Future trend: crowdsourcing content In higher education

Nice video, huh? Watch it in HD, it’s even cooler.

That’s a clip of “Terrible Lie” by Nine Inch Nails. His album “The Downward Spiral” pretty much defines being 18 and that weird, strange and wonderful time between high school and college. Anyways, Trent Reznor (who attended the college I currently work at for 1 year) has always been a pioneer of using technology to not only power his music but also his fans.

When his recording contract expired, he released a full album on his own, for free. He released, for free, multi-track files of many of his songs so people (myself included) could remix the songs and share them on his site. He released an iPhone app, for free, that allowed people to get up-to-date news, listen to remixes and share their locations at concerts and events around the world. Wanted tickets to his final set of shows last year? Twitter had clues on where to get them. Genius. He leaked new songs by putting them on flash drives and leaving them in the bathroom at shows.

This guy gets the web and technology and social media.

When a deal to commercially film one of his concerts for release on DVD fell through, he came up with a totally relaxed camera and recording policy for this shows on tour. He released raw, high def footage of the shows as torrents that anyone could download and share, mix, edit and basically do with what they please with it.

That video up there? Totally edited, graded, compressed, mixed and released by fans. Crowdsourced. Volunteers who will make nothing in terms of money, instead doing something because the love it and they want to share it.

How can we in higher education tap into those passionate fans, be it students or alumni, to help us generate content for our websites? That’s going to be one of the big things in the next 18 months, I believe.

Let’s face it, the staged photos of a professor leading a faux discussion with a group of students who happen to cover all races and genders isn’t going to cut it for much longer. Kids growing up in the user generated content era want to get the real info. They’re going to find your students sharing videos that you probably don’t know existed and their Facebook posts and Twitter updates. It’s those media touches that are going to make up a students mind, not the glossy view book.

Something to keep in mind for ’10 and going into ’11. How can we best tap into that base of content and get them to create content for us and how can we promote that content front and center. It’s going to scare the old school to death.

I’m all ears. And eyes.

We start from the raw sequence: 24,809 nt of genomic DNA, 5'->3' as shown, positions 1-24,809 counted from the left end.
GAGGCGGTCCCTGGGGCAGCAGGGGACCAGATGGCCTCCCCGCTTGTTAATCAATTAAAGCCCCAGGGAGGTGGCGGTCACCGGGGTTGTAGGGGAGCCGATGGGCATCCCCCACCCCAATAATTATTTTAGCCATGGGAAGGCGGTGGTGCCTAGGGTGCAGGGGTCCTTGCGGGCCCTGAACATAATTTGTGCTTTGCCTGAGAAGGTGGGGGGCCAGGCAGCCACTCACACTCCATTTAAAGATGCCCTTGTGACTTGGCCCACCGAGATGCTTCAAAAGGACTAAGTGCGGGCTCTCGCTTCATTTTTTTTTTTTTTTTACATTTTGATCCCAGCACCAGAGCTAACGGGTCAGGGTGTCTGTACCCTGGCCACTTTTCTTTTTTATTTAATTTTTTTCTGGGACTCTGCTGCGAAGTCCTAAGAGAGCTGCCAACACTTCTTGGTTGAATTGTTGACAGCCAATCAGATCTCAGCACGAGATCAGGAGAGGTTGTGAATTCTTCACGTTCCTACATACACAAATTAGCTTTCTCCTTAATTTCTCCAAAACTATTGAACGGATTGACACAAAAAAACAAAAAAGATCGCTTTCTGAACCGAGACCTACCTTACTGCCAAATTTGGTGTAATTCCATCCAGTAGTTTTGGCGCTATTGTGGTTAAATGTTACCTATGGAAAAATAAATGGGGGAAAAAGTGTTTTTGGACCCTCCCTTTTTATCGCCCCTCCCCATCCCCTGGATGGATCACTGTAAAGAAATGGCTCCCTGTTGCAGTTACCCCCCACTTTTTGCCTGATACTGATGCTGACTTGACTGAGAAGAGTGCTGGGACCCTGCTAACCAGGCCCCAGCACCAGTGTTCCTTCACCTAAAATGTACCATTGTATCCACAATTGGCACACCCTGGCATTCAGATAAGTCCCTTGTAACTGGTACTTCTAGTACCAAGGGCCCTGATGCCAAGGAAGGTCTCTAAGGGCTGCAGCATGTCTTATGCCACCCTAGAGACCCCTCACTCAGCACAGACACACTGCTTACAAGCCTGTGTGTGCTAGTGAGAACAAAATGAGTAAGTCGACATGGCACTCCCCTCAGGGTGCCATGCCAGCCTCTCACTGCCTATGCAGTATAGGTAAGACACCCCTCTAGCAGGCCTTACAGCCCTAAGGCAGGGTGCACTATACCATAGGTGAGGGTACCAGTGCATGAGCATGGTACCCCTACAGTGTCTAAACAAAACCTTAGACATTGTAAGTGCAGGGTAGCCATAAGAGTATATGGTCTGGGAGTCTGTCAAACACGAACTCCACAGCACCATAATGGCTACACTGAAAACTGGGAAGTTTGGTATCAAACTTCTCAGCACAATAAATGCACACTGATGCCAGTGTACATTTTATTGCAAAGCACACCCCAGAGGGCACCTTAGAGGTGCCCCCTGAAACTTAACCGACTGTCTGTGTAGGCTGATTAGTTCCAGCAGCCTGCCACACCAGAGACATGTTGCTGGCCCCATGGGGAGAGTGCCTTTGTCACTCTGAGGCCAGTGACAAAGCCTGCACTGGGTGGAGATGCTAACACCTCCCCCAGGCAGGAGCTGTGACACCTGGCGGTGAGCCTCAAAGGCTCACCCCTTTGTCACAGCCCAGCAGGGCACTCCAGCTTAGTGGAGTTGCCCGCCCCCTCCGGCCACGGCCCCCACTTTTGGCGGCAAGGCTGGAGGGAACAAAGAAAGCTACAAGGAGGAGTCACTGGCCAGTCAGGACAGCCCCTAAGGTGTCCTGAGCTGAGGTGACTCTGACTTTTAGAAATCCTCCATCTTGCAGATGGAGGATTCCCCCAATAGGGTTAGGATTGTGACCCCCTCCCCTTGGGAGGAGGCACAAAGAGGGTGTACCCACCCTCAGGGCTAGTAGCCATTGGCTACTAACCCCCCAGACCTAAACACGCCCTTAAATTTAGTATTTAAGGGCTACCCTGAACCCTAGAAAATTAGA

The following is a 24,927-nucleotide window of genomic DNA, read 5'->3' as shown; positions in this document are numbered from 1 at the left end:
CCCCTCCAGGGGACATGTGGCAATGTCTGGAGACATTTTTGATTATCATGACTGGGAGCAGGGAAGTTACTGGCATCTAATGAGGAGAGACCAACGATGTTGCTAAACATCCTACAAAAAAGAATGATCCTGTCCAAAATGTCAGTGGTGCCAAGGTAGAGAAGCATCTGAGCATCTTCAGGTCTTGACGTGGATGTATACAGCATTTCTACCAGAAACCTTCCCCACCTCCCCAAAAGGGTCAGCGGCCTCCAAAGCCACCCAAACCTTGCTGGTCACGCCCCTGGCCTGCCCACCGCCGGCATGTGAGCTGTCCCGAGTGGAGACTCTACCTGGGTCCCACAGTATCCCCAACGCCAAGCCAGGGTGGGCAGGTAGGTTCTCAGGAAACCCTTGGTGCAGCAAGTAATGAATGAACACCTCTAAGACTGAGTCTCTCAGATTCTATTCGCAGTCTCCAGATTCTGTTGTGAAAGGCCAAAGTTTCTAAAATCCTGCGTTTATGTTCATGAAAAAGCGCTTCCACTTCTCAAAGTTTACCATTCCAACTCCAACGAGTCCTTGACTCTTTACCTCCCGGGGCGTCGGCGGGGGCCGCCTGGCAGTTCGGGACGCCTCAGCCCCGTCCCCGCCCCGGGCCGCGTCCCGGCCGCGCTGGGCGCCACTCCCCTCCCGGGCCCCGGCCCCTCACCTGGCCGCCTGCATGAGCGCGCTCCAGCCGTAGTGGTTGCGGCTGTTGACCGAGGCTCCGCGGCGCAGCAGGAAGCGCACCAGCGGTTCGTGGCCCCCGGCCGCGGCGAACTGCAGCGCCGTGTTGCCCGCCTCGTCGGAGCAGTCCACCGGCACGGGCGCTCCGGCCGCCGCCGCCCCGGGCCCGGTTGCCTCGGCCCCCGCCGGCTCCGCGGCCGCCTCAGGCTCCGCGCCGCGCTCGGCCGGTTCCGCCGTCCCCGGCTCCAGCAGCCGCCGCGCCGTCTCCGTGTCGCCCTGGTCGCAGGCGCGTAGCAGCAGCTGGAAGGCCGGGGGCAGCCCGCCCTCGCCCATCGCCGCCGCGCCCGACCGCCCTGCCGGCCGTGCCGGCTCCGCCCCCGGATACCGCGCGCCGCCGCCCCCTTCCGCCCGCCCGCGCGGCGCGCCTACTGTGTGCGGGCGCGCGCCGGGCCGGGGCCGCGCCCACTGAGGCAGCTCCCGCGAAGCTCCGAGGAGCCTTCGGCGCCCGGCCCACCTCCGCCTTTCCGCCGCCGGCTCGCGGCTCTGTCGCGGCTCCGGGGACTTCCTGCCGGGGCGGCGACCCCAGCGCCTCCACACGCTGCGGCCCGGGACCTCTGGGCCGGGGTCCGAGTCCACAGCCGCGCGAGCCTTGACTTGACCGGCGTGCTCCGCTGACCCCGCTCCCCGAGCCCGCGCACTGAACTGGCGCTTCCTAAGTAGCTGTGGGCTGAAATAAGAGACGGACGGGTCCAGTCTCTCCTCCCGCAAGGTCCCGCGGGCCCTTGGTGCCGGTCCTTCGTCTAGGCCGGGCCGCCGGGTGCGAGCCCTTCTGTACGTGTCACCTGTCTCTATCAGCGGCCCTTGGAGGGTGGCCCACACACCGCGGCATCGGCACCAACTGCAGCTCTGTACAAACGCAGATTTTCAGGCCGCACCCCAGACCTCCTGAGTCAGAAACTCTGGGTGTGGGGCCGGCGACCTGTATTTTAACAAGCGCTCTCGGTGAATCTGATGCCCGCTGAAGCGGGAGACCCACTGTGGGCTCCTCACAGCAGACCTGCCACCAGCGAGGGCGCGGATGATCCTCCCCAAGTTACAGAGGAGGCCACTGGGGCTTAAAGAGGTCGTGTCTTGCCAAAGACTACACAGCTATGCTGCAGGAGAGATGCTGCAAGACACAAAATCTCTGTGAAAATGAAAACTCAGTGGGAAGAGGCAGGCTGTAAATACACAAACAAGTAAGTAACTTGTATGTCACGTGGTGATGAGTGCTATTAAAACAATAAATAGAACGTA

7 thoughts on “Future trend: crowdsourcing content In higher education”

  1. “Let’s face it, the staged photos of a professor leading a faux discussion with a group of students who happen to cover all races and genders isn’t going to cut it for much longer.”

    We’ve been saying that for years now. And oh how I hope you’re right this time. Great post!

  2. Mike – Great post. We’re definitely following the same path and have been working on it for awhile.

    You can see a quick intro to parts of our thinking here:


    We’re focused on three things:

    1) pedagogy: teaching “digital identity” in the first year experience classes. (http://fye.swiftkick.wikispaces.net/ )

    2) technology: a school directory that aggregates and sorts feeds of student /faculty content to create relevant learning communities, among much else (http://www.redroverhq.com)

    3) community / modeling: creating model communities of peer to peer learning and engagement (that just happen to throw off tons of great content) (see #sachat on twitter and http://thesabloggers.com )

    There will be lots of versions of the technology – buddypress and drupal could both work for the feeds platform – but the basic components will be necessary for all schools.

    All this is ready right now : ) let’s get going.

  3. Mike, you are right on with this. I am especially interested in ways to make it easy for alumni to contribute.

    There’s a fine line between taking advantage of someone’s time and effort (and not compensating them), versus channeling their interests and wishes into something that benefits others. We will find that balance and use it to catapault our interactions to a more engaging level.

    Great topic and comments, thanks.

  4. Great post!! I was just looking at a few seminars around new tools, trends and technology for the educational sector. While your focus is on higher ed, I believe there is something to be said here about the way students, parents and alumni of all age groups (K-16) want to interact and the opportunities created via the open-web for building community, even within the younger classroom.

    The big question is, privacy and data ownership. When the artists “gives rights” to record, you are safe, but what will happen if content (photos, digital recordings or short video clips) is captured in a classroom and and republished? What happens when it’s a paid venue? I’m not debating, just interested in the dialogue.

    What are the rules of engagement? Will we begin to see a shift in policy and privacy within the educational sectors?

    I’m curious and find your post very interesting!


  5. Your post is so right and on time. It is time for the colleges and universites to step up their game if they want to attract students.

    I am a current student and I do think that the staff should develop a more digital savy way to get students in the doors.

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